For-profit businesses typically sector the entities with whom they interact as customers, partners or supply chain. At a nonprofit, however, clients -- who become alumni -- donors and other parties that make the good things happen are stakeholders. They all contribute to a nonprofit's mission.
But keeping track of those relationships can be complicated -- and expensive, especially as some relationships morph from one type into another (such as client to donor) over the course of a customer journey, as for-profits might call it. That's where Salesforce for nonprofits comes in.
Not only does using the various Salesforce clouds remove the cost and tech support needed for the on-premises hosting of a CRM system, the nonprofit-friendly vendor openly supports this sector of its customer base with discounts. Also available is a raft of community resources, such as nonprofit-focused user groups, educational tracks and nonprofit-focused advice on how to integrate the Salesforce platform into fundraising efforts.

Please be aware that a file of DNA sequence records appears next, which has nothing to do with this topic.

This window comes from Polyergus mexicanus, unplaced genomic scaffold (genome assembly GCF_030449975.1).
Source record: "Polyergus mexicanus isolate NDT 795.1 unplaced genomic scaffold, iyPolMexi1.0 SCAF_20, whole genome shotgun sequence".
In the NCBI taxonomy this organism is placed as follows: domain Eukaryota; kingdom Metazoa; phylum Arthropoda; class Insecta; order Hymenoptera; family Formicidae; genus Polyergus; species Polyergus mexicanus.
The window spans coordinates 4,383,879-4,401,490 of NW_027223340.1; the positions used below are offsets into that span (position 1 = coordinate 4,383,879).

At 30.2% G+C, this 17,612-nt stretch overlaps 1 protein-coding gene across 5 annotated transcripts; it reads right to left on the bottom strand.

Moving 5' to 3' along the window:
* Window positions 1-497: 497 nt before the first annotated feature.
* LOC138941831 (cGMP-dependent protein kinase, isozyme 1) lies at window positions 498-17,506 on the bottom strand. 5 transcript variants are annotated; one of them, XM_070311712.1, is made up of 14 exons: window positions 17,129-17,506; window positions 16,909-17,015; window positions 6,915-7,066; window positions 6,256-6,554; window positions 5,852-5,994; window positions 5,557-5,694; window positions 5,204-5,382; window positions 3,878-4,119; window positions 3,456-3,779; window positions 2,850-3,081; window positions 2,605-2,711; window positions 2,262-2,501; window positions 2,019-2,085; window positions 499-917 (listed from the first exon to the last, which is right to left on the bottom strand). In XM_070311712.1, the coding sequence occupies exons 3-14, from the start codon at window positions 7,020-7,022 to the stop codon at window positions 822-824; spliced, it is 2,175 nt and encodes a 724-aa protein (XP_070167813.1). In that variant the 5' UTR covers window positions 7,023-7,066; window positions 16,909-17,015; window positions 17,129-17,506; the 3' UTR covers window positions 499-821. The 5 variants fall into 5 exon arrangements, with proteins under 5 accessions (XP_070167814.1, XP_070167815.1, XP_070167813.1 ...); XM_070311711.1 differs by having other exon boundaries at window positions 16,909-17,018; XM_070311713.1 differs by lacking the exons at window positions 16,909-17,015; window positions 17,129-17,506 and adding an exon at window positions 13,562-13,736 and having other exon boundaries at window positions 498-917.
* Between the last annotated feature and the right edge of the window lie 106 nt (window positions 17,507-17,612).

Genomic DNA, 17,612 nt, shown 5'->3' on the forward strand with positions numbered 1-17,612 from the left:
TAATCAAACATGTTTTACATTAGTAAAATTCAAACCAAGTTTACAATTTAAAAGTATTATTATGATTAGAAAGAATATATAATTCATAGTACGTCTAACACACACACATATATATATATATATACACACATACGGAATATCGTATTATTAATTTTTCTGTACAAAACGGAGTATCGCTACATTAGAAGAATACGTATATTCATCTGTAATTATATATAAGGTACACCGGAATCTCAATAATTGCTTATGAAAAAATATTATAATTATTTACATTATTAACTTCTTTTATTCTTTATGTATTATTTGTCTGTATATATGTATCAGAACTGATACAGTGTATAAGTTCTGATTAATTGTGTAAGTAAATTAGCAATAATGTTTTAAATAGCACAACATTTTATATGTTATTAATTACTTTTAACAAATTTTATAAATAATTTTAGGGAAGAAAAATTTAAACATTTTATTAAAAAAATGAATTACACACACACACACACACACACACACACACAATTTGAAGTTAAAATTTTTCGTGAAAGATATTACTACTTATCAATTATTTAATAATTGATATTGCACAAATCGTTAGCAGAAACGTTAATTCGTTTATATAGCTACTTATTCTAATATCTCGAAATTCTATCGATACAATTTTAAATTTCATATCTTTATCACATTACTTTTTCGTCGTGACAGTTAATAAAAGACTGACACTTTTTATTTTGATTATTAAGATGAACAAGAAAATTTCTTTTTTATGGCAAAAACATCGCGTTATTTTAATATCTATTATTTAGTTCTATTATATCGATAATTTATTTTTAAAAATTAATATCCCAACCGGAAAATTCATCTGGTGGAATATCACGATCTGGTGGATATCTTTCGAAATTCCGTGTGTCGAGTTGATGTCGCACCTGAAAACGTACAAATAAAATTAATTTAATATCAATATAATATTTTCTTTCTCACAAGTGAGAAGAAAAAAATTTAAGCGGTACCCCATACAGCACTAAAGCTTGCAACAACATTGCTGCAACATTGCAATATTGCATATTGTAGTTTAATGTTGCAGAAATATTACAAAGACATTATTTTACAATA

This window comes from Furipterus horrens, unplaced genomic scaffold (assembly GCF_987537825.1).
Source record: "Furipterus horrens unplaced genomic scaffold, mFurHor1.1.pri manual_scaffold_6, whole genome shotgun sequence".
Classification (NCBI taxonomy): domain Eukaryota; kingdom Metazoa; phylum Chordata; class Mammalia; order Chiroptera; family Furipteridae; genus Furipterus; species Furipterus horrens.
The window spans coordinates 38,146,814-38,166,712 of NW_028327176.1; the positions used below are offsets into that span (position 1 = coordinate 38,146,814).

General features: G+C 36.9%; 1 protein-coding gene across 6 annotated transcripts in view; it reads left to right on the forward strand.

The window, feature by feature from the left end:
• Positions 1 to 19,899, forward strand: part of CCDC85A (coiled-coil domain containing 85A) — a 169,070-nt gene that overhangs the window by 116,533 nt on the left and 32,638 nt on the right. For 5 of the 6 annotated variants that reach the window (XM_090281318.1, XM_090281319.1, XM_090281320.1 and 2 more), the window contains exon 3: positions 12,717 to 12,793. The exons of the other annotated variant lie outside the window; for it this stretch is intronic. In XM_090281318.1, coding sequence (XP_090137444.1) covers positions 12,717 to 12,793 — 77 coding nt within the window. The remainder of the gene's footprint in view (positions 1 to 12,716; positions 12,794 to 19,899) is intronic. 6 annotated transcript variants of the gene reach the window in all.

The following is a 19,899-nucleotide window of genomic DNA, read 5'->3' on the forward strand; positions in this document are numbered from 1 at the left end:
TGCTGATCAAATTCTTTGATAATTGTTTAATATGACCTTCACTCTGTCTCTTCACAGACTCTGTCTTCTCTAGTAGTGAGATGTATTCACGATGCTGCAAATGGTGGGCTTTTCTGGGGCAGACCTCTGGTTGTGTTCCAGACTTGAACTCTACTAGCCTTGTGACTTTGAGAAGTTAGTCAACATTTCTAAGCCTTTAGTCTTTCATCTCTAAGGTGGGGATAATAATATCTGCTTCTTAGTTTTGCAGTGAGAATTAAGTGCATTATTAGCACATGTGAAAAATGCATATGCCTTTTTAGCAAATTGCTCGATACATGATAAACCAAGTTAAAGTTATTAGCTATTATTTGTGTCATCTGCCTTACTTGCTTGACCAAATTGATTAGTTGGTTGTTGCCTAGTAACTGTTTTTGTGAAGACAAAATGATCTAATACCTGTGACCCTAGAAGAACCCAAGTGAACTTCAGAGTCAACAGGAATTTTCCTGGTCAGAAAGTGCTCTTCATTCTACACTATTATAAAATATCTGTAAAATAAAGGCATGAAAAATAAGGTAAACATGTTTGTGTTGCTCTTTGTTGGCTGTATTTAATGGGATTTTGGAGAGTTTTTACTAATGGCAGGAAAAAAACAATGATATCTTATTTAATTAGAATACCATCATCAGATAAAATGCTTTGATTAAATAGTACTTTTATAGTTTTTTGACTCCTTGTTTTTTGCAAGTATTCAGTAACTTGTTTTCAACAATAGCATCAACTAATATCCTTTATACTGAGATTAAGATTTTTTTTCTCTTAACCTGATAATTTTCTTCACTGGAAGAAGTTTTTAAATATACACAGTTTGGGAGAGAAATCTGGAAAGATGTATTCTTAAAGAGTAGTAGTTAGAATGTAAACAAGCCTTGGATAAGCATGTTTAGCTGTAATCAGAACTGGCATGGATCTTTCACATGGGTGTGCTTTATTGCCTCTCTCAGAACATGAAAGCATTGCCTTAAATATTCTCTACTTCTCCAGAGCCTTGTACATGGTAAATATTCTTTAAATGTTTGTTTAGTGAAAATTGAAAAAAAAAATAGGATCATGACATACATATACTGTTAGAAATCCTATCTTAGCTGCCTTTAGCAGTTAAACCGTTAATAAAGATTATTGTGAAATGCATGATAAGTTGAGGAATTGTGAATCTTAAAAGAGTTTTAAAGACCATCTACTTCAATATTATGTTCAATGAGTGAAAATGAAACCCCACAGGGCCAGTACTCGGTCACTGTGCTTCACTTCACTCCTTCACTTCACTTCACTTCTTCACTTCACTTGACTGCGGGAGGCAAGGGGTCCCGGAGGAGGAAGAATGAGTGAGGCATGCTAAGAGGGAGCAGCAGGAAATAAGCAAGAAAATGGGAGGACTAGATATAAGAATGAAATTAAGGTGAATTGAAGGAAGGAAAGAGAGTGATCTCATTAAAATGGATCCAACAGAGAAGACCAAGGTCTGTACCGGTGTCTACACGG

One nonprofit using Salesforce, Year Up, is taking on what it calls the opportunity divide between the six million young adults out of work, out of school and brimming with talent, and the employers who require post-secondary education to fill some 12 million current open jobs. Year Up supports its clients with education, and then a six-month internship, which typically leads to a full-time job.
Year Up primarily uses the sales cloud to manage those various groups and to track the success of the students that comprise its clientele, as they sign up for education and internships.
In this video, Year Up CIO Jim Thie discusses how CRM is needed to manage relationships with students, donors, alumni, educational institutions and employers -- as well as how Salesforce Analytics helps Year Up measure progress against its own goals, making Salesforce for nonprofits an effective tool.